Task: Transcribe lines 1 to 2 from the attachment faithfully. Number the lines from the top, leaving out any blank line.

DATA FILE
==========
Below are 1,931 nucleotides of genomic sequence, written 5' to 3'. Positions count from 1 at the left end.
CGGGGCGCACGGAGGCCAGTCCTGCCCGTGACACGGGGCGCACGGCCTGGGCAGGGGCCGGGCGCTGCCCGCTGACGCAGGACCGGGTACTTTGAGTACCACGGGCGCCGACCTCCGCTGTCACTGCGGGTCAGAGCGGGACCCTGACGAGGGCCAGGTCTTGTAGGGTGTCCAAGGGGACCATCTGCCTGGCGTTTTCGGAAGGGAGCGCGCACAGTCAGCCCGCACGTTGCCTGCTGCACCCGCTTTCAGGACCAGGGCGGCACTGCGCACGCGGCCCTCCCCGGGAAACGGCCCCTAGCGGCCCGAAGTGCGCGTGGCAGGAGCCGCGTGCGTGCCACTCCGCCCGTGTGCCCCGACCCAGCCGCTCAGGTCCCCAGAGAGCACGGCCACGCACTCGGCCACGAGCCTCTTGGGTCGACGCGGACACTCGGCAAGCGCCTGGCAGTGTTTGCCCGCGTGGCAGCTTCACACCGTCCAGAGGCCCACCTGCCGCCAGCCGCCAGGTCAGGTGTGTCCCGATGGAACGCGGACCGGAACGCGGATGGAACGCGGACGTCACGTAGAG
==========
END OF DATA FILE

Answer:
Below are 1,931 nucleotides of genomic sequence, written 5' to 3'. Positions count from 1 at the left end.
CGGGGCGCACGGAGGCCAGTCCTGCCCGTGACACGGGGCGCACGGCCTGGGCAGGGGCCGGGCGCTGCCCGCTGACGCAGGACCGGGTACTTTGAGTACCACGGGCGCCGACCTCCGCTGTCACTGCGGGTCAGAGCGGGACCCTGACGAGGGCCAGGTCTTGTAGGGTGTCCAAGGGGACCATCTGCCTGGCGTTTTCGGAAGGGAGCGCGCACAGTCAGCCCGCACGTTGCCTGCTGCACCCGCTTTCAGGACCAGGGCGGCACTGCGCACGCGGCCCTCCCCGGGAAACGGCCCCTAGCGGCCCGAAGTGCGCGTGGCAGGAGCCGCGTGCGTGCCACTCCGCCCGTGTGCCCCGACCCAGCCGCTCAGGTCCCCAGAGAGCACGGCCACGCACTCGGCCACGAGCCTCTTGGGTCGACGCGGACACTCGGCAAGCGCCTGGCAGTGTTTGCCCGCGTGGCAGCTTCACACCGTCCAGAGGCCCACCTGCCGCCAGCCGCCAGGTCAGGTGTGTCCCGATGGAACGCGGACCGGAACGCGGATGGAACGCGGACGTCACGTAGAG